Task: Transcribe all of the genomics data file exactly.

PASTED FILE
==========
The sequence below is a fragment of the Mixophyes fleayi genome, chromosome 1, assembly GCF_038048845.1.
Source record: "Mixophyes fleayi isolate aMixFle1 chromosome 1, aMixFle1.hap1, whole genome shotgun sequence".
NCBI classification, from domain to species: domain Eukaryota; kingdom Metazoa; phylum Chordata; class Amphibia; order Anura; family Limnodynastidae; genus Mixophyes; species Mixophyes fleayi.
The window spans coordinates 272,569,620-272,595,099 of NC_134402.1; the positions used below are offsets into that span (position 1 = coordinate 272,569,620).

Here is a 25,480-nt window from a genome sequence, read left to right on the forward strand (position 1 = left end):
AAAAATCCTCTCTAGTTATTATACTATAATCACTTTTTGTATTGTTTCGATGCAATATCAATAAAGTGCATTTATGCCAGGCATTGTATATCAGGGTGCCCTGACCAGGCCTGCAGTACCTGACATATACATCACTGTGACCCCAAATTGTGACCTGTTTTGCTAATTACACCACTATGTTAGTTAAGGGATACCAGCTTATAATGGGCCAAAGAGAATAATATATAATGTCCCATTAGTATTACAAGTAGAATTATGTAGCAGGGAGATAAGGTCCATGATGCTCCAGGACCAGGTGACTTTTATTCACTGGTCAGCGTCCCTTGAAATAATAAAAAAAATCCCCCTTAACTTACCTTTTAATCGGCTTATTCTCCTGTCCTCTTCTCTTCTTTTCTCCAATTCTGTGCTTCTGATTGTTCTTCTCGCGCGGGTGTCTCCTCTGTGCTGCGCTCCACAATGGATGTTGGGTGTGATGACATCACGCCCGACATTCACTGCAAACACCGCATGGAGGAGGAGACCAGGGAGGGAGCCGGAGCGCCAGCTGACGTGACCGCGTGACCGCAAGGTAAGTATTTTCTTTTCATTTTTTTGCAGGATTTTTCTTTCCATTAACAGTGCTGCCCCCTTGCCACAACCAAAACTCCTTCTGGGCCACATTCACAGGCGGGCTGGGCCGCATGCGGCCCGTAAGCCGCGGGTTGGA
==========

The sequence below is a fragment of the Mixophyes fleayi genome, chromosome 1, assembly GCF_038048845.1.
Source record: "Mixophyes fleayi isolate aMixFle1 chromosome 1, aMixFle1.hap1, whole genome shotgun sequence".
NCBI classification, from domain to species: domain Eukaryota; kingdom Metazoa; phylum Chordata; class Amphibia; order Anura; family Limnodynastidae; genus Mixophyes; species Mixophyes fleayi.
The window spans coordinates 272,569,620-272,595,099 of NC_134402.1; the positions used below are offsets into that span (position 1 = coordinate 272,569,620).

Here is a 25,480-nt window from a genome sequence, read left to right on the forward strand (position 1 = left end):
AAAAATCCTCTCTAGTTATTATACTATAATCACTTTTTGTATTGTTTCGATGCAATATCAATAAAGTGCATTTATGCCAGGCATTGTATATCAGGGTGCCCTGACCAGGCCTGCAGTACCTGACATATACATCACTGTGACCCCAAATTGTGACCTGTTTTGCTAATTACACCACTATGTTAGTTAAGGGATACCAGCTTATAATGGGCCAAAGAGAATAATATATAATGTCCCATTAGTATTACAAGTAGAATTATGTAGCAGGGAGATAAGGTCCATGATGCTCCAGGACCAGGTGACTTTTATTCACTGGTCAGCGTCCCTTGAAATAATAAAAAAAATCCCCCTTAACTTACCTTTTAATCGGCTTATTCTCCTGTCCTCTTCTCTTCTTTTCTCCAATTCTGTGCTTCTGATTGTTCTTCTCGCGCGGGTGTCTCCTCTGTGCTGCGCTCCACAATGGATGTTGGGTGTGATGACATCACGCCCGACATTCACTGCAAACACCGCATGGAGGAGGAGACCAGGGAGGGAGCCGGAGCGCCAGCTGACGTGACCGCGTGACCGCAAGGTAAGTATTTTCTTTTCATTTTTTTGCAGGATTTTTCTTTCCATTAACAGTGCTGCCCCCTTGCCACAACCAAAACTCCTTCTGGGCCACATTCACAGGCGGGCTGGGCCGCATGCGGCCCGTAAGCCGCGGGTTGGA